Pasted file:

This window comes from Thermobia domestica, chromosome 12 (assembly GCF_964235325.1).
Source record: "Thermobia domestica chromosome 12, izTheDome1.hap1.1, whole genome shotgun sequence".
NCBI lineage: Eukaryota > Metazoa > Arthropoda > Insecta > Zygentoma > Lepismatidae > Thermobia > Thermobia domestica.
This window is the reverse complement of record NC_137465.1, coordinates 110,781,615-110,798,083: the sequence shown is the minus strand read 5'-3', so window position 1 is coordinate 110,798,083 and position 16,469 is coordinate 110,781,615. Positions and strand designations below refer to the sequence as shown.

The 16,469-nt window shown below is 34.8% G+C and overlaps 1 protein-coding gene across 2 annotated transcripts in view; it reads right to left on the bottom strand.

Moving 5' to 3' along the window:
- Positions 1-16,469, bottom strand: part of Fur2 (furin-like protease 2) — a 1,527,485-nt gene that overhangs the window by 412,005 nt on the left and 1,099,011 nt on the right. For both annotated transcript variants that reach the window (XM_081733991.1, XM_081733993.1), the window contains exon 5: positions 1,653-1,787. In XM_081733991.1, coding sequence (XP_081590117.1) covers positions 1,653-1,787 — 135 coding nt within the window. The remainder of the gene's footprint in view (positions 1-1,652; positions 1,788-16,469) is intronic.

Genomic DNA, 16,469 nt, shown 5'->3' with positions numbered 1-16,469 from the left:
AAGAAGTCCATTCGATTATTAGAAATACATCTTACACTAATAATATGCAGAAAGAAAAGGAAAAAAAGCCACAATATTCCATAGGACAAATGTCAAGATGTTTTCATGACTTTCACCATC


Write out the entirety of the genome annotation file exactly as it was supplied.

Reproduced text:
This window comes from Thermobia domestica, chromosome 12 (assembly GCF_964235325.1).
Source record: "Thermobia domestica chromosome 12, izTheDome1.hap1.1, whole genome shotgun sequence".
NCBI lineage: Eukaryota > Metazoa > Arthropoda > Insecta > Zygentoma > Lepismatidae > Thermobia > Thermobia domestica.
This window is the reverse complement of record NC_137465.1, coordinates 110,781,615-110,798,083: the sequence shown is the minus strand read 5'-3', so window position 1 is coordinate 110,798,083 and position 16,469 is coordinate 110,781,615. Positions and strand designations below refer to the sequence as shown.

The 16,469-nt window shown below is 34.8% G+C and overlaps 1 protein-coding gene across 2 annotated transcripts in view; it reads right to left on the bottom strand.

Moving 5' to 3' along the window:
- Positions 1-16,469, bottom strand: part of Fur2 (furin-like protease 2) — a 1,527,485-nt gene that overhangs the window by 412,005 nt on the left and 1,099,011 nt on the right. For both annotated transcript variants that reach the window (XM_081733991.1, XM_081733993.1), the window contains exon 5: positions 1,653-1,787. In XM_081733991.1, coding sequence (XP_081590117.1) covers positions 1,653-1,787 — 135 coding nt within the window. The remainder of the gene's footprint in view (positions 1-1,652; positions 1,788-16,469) is intronic.

Genomic DNA, 16,469 nt, shown 5'->3' with positions numbered 1-16,469 from the left:
AAGAAGTCCATTCGATTATTAGAAATACATCTTACACTAATAATATGCAGAAAGAAAAGGAAAAAAAGCCACAATATTCCATAGGACAAATGTCAAGATGTTTTCATGACTTTCACCATC